advice from a fake consultant

out-of-the-box thinking about politics, economics, and more…

On Netroots Nation Nominations, Or, Uncle Consultant Wants You! April 25, 2009

It has not been my practice to engage in a great deal of self-promotion in this space, but I’m going to make an exception today…which means you are hereby warned that a commercial lies ahead.

I promise I won’t be asking for your money, only for a couple of minutes of your time.

What are we selling?

Your friendly fake consultant is competing for a scholarship to the Netroots Nation Convention this August in Pittsburgh…and I’m looking for your support.

“Things are more like they are now than they have ever been.”

–President Gerald Ford

What is Netroots Nation?

To put it simply, it’s the annual gathering of Progressive bloggers…and those who seek to reach them…and those who help make the Progressive movement happen. The meetings were originally incarnated as YearlyKos in ’06, but by the ’08 event in Austin, the name had changed to Netroots Nation; the Nation having grown into a partnership that now includes the Democracy for America community among its members.

Attendees last year heard from General Wesley Clark, some guy named Howard Dean (who I understand had been registering voters in Crawford, Texas, earlier that same day…which I assume was why they invited him to speak), and Al Gore and Nancy Pelosi, who shared the stage for their presentation.

Panels included “Growing the American Dream Movement” with David Bonior, Markos Moulitas and Harold Ford’s “Keynote Discussion on Party Infrastructure”, and “Energizing America: Setting an Agenda for Progress”, which featured former mayor, and now Alaska Senator, Mark Begich, former Speaker of the Oregon House, and now Oregon Senator, Jeff Merkley, and one of my favorite bloggers, A Siegel, who publishes the “Get Energy Smart! NOW!!!” blog.

As they did last year, the Netroots Nation community is awarding 30 scholarships to bloggers and Progressive activists—and I would like to convince them to award one to me.

And that’s where you come in.

The fine folks at Democracy for America have posted pages with information about all the candidates for scholarships, along with pages that allow you to see the information about each candidate (and where you can, for the first time ever, see my actual picture), and also allow you to “voice your support”.

I would very much appreciate it if you would swing by the site and say a few nice words about the blog, or whatever other supportive words might come to mind.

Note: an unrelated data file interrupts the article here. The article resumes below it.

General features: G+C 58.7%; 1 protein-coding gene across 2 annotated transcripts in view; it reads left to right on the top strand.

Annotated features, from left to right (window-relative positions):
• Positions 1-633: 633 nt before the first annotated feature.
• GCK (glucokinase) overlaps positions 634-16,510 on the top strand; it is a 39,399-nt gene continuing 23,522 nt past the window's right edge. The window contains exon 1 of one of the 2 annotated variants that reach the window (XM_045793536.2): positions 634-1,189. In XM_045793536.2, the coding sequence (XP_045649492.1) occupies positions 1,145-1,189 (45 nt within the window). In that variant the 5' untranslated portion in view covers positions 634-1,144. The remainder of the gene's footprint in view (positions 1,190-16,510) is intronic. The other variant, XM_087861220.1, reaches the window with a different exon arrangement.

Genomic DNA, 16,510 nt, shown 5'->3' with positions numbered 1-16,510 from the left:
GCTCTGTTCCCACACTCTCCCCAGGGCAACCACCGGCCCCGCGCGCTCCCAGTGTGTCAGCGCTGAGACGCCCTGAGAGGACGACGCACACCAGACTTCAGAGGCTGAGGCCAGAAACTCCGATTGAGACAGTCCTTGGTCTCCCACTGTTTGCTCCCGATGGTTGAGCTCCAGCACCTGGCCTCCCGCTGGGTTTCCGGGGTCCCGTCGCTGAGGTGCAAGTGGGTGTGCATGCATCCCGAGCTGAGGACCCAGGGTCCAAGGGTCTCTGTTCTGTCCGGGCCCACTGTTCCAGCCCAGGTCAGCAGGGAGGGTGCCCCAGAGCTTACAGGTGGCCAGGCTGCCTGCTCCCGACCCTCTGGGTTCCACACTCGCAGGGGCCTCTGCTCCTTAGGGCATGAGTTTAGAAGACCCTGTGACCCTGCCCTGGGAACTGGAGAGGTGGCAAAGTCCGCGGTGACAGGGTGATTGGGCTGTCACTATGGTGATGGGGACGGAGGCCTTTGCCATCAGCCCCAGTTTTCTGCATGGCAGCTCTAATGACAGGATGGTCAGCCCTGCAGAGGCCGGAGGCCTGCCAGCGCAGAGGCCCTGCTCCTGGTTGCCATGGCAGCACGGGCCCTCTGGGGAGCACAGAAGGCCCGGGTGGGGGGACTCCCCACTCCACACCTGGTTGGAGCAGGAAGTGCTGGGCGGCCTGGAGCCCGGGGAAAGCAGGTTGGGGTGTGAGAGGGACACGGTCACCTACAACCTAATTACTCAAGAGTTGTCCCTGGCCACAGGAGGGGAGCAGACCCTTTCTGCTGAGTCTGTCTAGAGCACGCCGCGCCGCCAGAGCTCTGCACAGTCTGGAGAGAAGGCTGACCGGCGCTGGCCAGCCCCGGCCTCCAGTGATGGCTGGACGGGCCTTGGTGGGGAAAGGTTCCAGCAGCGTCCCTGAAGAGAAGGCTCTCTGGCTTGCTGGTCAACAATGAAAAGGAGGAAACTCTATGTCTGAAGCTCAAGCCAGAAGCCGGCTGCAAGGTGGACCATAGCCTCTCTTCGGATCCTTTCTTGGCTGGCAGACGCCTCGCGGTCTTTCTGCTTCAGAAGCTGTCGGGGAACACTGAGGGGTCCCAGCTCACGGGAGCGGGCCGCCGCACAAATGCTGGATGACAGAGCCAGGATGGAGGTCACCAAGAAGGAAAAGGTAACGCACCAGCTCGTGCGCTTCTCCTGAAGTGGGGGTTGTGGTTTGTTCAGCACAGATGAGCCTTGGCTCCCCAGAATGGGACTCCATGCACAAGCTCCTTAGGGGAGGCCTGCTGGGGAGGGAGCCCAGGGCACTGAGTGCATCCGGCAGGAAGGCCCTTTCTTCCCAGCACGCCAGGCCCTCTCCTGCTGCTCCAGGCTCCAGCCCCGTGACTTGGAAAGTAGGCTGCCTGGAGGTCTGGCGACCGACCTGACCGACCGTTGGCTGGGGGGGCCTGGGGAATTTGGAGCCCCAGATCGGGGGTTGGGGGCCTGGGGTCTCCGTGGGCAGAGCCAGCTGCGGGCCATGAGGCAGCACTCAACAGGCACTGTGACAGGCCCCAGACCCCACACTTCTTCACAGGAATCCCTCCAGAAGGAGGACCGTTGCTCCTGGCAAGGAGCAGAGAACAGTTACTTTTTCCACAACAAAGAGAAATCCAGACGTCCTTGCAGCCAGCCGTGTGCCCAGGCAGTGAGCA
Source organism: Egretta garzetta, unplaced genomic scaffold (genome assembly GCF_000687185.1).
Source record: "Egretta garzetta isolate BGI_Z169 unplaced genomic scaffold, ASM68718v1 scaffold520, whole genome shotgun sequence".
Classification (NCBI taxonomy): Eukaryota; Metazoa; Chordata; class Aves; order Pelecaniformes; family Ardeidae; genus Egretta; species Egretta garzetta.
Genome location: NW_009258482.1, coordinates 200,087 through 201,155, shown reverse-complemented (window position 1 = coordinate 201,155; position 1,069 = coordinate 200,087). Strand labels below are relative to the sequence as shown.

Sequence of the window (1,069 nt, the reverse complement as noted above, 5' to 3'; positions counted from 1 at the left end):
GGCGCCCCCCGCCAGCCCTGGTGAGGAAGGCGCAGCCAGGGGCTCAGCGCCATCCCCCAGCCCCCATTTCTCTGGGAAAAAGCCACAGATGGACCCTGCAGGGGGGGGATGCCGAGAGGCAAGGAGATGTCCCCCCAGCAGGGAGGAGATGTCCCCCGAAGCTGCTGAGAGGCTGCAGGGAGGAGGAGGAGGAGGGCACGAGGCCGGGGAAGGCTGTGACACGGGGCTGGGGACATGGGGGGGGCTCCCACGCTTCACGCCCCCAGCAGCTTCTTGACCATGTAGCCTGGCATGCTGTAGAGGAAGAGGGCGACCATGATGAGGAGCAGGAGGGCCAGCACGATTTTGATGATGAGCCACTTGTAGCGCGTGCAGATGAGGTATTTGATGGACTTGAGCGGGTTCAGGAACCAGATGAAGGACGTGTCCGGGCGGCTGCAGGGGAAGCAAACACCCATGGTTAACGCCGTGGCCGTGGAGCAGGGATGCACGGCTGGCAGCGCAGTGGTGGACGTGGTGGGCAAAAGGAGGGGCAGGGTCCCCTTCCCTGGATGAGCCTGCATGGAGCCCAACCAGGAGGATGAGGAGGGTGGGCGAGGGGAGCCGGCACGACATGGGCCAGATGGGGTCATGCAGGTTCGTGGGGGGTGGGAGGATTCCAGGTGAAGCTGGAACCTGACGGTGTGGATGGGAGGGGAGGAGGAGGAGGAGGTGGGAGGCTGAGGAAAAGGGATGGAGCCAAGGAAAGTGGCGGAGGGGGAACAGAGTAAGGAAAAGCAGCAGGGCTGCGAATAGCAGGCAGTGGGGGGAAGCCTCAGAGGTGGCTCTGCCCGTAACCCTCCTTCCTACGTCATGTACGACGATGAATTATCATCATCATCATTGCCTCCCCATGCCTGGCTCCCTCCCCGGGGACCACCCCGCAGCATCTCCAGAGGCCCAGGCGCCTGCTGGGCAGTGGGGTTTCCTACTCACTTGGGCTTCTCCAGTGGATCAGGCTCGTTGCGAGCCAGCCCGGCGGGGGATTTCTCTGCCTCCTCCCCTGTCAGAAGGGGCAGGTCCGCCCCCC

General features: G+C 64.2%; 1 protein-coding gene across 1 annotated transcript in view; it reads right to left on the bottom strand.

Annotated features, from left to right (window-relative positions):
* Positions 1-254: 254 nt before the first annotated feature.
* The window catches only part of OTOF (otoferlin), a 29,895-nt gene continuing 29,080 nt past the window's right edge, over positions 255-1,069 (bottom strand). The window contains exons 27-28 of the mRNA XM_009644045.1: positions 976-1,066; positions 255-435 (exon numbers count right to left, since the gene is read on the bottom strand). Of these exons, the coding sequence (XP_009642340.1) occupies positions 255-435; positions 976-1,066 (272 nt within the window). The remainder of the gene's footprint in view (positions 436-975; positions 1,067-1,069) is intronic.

You need to be registered at Democracy for America to offer support, and this is a great time to get involved over there if you’re not already…so, register, already (and yes, it’s free…).

“One word sums up probably the responsibility of any vice president, and that one word is ‘to be prepared’.”

Vice President Dan Quayle; December 6, 1989

So what’s in it for you?

For starters, we hope to make these conversations better by reaching out more directly to the people who are the source of our news…and with any luck, we can make contacts at the Convention that help make that possible.

Beyond that, signing up at Democracy for America will get you access to the most excellent “DFA Night School” archive, which is created from an ongoing series of practical political training classes, the most recent of which was “Building a Better County Party”, held just a day or so ago…which, if you watch the videos, will make you a smarter activist.

Finally, you’ll get a chance to find out about what happens at Netroots Nation not just from the inside…but from your very own fake consultant’s “just slightly skewed” inside view of the thing.

So there it is: I’m a candidate for one of the Netroots Nation scholarships, you can offer your support at the Democracy for America website (and it won’t cost you a dime), and by signing up at Democracy for America you can get access to lots of practical, professional, political education…that also won’t cost you a dime.

And with that, we thank you for your time and attention…and we return you to your regular programming, already in progress.